Dr Steve Pearson on Data Needed to Evaluate Clinical and Economic Effects of New Therapies




Ideally, researchers determining the clinical and economic effects of a new treatment would have both short-term and long-term data, explained Steve Pearson, MD, MSc, president of the Institute for Clinical and Economic Review. If not all of this data is available, however, they may have to use surrogate outcomes or perform indirect comparisons.
 
Transcript (slightly modified)
What forms of evidence are ideal to balance long-term and short-term pros and cons of a new therapy?
In a sense, the ideal evidence that we would have would allow us to understand well what the short-term clinical benefits are and be able to fairly accurately project those into the future. That’s always going to involve some degree of uncertainty, though, and everybody’s aware of that.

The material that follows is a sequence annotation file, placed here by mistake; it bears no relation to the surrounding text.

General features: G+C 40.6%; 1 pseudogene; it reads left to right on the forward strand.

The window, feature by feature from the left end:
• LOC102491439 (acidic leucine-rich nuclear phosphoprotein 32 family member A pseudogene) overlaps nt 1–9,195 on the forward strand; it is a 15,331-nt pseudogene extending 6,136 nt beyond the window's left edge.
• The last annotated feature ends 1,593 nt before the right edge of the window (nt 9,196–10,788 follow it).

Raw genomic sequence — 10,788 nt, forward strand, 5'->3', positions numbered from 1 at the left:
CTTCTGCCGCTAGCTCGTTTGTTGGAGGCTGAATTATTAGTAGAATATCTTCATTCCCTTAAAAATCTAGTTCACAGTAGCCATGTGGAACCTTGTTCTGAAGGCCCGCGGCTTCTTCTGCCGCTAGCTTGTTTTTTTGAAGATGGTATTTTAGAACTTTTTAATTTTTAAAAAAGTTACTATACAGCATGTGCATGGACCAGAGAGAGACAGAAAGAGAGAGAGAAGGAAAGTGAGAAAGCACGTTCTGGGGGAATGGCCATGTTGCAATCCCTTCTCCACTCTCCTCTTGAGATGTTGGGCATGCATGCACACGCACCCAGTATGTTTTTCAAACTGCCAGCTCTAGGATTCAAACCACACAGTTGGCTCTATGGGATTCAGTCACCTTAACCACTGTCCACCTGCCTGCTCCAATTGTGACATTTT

We have to try to understand that we are looking at the shorter-term effects from the clinical trials and we want to make sure that we don’t overly focus on what we know about the short-term, because in many cases drugs will really show their greater value in the long-term by improving patient outcomes or preventing adverse events years and years downstream, and that has both clinical effects as well as economic effects.
 
Good data to us allows us to understand very clearly which patients are being treated in the short-term and how that generalizes to broader patient populations. It allows us to understand very clearly, even if we have to do an indirect comparison, how different treatment options line up. Then, hopefully, we have some longer-term data to show that the clinical effects and the economic effects continue through time, so that we can build a model that has fewer assumptions about long-term effects, and more data based on real studies.
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